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Khan You Live Like a Mongol?

Khan You Live Like a Mongol?

The early Mongols did not understand the culture and lifestyle of settled living. Their nomadic lifestyle meant that land could not be owned, much like air, or the ocean. Viewed by settled societies as barbarians, the Mongols were first united and conquered by Temüjin in 1206, where he eventually went on to form the largest neighbouring empire in history known as the Mongol empire.

The Peloponnesian War

The Peloponnesian War


Wine, beauty, grace and art. One would never imagine a state rich in such luxurious indulgences would belie a history rife with strife and conflict. The very idea of bloodshed and death wouldn't exactly come to mind when one takes a tour of the Amphitheatre of Athens or feast their eyes on the beauty of the many mythological Gods and Goddesses in Greece.


Cliffs are red, Wei is blue. Don't get too cocky, Or you'll get screwed by Wu and Shu

Cliffs are red, Wei is blue. Don't get too cocky, Or you'll get screwed by Wu and Shu

Throughout ancient Chinese history, many wars and battles were fought. Stories were told, legends were made, and heroes were born. But there is one story that must be told, the battle of the Red Cliffs or also known as battle of Chibi. This battle started in AD 2081, and it was one of the major contributing factors to the rise of the Three Kingdoms.

Here Lies Matilda, The Daughter, Wife, & Mother of Henry

Here Lies Matilda, The Daughter, Wife, & Mother of Henry

Long ago, people weren't so creative when it came to naming their kids. If it wasn't Louis, then it was a Henry, or a George. Marys, Elizabeths, and Annes were everywhere. You couldn't throw a rock in a crowd without hitting a William or two. And among all these unoriginally named people was one woman who refused to let any kinship with similarly named people stop her from claiming what was hers and denied from her. She may be a Matilda in a sea of Matildas, but she's a Matilda like no other- she's Empress Matilda.

The Battle Of Red Cliffs: Why You Should Follow The Tao Te Ching

Have you ever watched or at least heard of a movie called Red Cliff?

The movie, came in 2 parts in 2008 & 2009 consecutively, was adapted from the Battle of Red Cliffs that happened in the 3rd Century (CE). This movie is actually one of the biggest Chinese movie productions involving more than $70 million budget and one of the best Chinese actors Tony Leung, produced as well as directed by John Woo (yes, the director of Mission Impossible II!). The movie also remarkably received 13 awards and 41 nominations.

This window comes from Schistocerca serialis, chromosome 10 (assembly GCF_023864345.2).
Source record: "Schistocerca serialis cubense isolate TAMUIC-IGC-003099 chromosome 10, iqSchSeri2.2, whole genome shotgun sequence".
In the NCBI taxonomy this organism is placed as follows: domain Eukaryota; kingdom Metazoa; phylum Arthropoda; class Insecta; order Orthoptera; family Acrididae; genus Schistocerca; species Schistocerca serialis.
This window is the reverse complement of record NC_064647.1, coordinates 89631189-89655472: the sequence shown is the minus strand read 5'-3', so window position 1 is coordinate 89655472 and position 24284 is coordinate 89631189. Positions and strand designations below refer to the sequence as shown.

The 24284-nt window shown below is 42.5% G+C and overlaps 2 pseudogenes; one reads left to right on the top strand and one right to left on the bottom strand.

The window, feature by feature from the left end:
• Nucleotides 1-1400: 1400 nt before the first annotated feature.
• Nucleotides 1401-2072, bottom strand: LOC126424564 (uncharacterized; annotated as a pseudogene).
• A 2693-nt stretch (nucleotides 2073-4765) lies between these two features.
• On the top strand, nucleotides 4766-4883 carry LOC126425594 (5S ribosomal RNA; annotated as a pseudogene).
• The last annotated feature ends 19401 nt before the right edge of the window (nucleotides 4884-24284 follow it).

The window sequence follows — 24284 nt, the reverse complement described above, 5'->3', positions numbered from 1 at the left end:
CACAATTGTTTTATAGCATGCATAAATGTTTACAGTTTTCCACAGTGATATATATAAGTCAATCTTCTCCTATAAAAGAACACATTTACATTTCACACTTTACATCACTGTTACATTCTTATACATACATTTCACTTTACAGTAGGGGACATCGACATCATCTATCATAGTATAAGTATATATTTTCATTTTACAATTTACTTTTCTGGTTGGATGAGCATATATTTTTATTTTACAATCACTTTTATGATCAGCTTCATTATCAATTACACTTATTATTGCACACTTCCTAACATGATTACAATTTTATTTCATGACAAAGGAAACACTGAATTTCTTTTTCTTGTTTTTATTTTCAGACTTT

You should really check out the trailer and also the full movie(s): Red Cliff I and Red Cliff II! (All available on YouTube, yay).

redcliff_movie poster

Red Cliff Movie

In line with our ‘theme’ (Chinese civilization) in class this week, let’s dig deeper by taking a journey back to this one of the largest naval battles in history: The Battle of Red Cliffs – the great battle that could make such great blockbuster movie.

It was one of the most significant battles in Ancient China as in it was the fate of the whole emperor of China. That battle eventually led to the end of the Han Dynasty (from the freshest topic ‘Imperial China’) and also, the beginning of the famous Three Kingdoms Period.


Story time!



As learnt in class, the Han dynasty ruled for a glorious period of 4 centuries. It was the most long-lasting dynasty. However, at that time, although the main ruler was supposedly the emperor, the emperor was actually like a figurehead. The ones who were having the real powers were the eunuchs.

Corruption was rampant, so was injustice. A warlord called Dong Zhuo then rose up and managed to kill the eunuchs, but he was no different from the eunuchs. The emperor was still a figurehead controlled by Dong Zhuo, who was reshuffling governors to his heart’s contents.

The governors were unhappy with Dong Zhuo, this then led to the formation of Guandong Coalition which involved Cao Cao, Yuan Shao, Sun Quan and Liu Bei. They attacked Dong Zhuo and took over, although they ended up being just the same. They were corrupted and destroying one another. The whole areas experienced many wars and finally, only two warlords ‘survived’: Cao Cao reigned over the northern areas and Sun Quan the south. Of course, Cao Cao then quickly made his way to defeat southern China.